UBC Theses and Dissertations
Enhancing the kinetics of pyrite catalyzed leaching of chalcopyrite Taghi Nazari, Ghazaleh
An investigation has been conducted into the kinetics of chalcopyrite leaching in acidic ferric/ferrous sulfate media at atmospheric pressure and low temperature in the presence of pyrite. It has been found that pyrite samples from different sources affect the rate of chalcopyrite leaching differently. Some pyrite samples accelerate the rate significantly while others have little or no influence. The effectiveness of pyrite has a strong correlation with the level of silver occurring in the pyrite. In this study, the use of silver-enhanced pyrite in the Galvanox™ process to improve the extraction of copper from chalcopyrite was investigated. The catalytic properties of pyrite have been improved such that all pyrite samples accelerate the rate of copper extraction regardless of their sources. Under appropriate conditions, complete copper extraction can be obtained in the presence of silver-enhanced pyrite in 10 to 15 hours. Silver-enhanced pyrite can also be effectively recycled with minimal loss of effectiveness. A comprehensive understanding of the mechanisms involved in the process of chalcopyrite leaching in the presence of silver-enhanced pyrite was developed. It has been found that the acceleration of the rate of chalcopyrite leaching is due to the galvanic interaction between pyrite and chalcopyrite particles. An important factor in any galvanic process is maintaining electrical contact between two minerals to ensure the transport of electrons from the anode to the cathode. As chalcopyrite leaching proceeds, layers of extremely high electrical resistivity form around chalcopyrite particles, which limit the transport of electrons from chalcopyrite to pyrite and inhibit the galvanic interaction between these two minerals. However, in this study, it has been shown that, in the presence of silver-enhanced pyrite, around 10% of the added silver gradually leaves pyrite during leaching and reacts with the elemental sulfur layer on chalcopyrite to form silver sulfide. Although the amount of silver sulfide is very low and the sulfur layer does not become very conductive, it does become conductive enough to allow the transport of electrons at a rate sufficient to support the leaching reactions at rates observed in the process. With a conductive path between pyrite and chalcopyrite, the galvanic interaction between these two minerals can now occur.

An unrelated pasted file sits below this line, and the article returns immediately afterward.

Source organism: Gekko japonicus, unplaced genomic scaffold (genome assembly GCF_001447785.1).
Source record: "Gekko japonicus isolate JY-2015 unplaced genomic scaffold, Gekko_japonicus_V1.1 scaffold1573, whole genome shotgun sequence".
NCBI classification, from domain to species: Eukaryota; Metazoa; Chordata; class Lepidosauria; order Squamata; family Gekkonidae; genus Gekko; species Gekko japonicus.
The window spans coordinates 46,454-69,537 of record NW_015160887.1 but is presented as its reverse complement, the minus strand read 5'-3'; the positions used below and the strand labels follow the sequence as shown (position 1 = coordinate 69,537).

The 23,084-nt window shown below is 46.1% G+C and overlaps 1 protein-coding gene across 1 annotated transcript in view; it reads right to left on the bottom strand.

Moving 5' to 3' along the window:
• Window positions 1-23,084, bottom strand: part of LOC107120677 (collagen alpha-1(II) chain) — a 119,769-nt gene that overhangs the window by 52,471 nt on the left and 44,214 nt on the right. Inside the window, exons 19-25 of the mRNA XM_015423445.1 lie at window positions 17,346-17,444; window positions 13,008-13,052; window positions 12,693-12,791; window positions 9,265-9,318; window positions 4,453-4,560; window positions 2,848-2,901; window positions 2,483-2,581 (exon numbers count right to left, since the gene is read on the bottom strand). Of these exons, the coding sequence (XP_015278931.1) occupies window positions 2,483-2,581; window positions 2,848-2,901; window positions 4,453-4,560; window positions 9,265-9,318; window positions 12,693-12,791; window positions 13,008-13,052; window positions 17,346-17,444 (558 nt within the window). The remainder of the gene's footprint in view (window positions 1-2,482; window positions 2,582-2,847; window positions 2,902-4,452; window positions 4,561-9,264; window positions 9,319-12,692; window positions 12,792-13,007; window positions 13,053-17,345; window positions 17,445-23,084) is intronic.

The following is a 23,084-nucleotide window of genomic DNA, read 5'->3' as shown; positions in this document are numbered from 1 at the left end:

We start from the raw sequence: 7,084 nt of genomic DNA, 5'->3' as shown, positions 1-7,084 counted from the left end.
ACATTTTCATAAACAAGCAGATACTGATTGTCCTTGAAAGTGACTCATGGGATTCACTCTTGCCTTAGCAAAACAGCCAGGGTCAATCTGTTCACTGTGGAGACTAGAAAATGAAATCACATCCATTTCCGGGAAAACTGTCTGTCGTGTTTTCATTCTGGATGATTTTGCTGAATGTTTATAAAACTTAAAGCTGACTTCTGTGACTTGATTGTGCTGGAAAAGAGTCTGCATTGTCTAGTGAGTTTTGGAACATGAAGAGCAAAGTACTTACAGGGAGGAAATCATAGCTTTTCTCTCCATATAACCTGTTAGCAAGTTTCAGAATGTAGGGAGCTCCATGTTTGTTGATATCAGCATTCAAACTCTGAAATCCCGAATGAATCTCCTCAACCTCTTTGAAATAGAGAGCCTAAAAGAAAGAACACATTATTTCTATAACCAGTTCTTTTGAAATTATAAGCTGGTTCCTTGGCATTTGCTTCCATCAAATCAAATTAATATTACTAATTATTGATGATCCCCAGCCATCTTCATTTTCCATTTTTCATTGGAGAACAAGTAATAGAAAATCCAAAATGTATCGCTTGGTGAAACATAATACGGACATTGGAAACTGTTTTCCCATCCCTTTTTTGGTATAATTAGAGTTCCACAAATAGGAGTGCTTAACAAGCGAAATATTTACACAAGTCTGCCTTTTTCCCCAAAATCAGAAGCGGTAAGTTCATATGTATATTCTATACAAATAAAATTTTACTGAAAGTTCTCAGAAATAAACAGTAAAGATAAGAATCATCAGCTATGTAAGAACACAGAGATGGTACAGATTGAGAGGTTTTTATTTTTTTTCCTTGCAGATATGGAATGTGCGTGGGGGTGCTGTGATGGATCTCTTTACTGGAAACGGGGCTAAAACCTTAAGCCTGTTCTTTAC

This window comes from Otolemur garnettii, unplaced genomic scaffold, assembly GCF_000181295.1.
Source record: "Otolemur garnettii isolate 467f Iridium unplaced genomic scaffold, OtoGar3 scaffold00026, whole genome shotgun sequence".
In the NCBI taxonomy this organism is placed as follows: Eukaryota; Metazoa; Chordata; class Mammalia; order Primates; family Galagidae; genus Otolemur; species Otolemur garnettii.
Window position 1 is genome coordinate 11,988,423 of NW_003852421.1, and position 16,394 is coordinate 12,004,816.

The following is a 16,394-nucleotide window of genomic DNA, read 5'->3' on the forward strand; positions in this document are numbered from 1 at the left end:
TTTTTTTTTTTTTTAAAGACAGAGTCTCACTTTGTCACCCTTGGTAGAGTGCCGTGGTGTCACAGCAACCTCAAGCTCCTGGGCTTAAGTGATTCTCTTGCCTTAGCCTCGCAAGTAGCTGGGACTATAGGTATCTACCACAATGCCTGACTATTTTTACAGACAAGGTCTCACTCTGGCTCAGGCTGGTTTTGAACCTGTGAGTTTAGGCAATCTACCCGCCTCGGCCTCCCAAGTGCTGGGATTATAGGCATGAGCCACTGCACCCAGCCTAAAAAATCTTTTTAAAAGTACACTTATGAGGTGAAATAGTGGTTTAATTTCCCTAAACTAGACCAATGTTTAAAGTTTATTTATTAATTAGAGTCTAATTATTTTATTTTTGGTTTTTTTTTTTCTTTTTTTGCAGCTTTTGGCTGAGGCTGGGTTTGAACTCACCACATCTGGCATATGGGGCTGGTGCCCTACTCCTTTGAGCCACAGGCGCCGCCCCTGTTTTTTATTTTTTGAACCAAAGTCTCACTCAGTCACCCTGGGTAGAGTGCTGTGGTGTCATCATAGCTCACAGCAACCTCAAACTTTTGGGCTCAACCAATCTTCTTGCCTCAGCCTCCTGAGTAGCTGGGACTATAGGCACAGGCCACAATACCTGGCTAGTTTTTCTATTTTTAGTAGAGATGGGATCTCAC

Item Citations and Data
Attribution-NonCommercial-NoDerivatives 4.0 International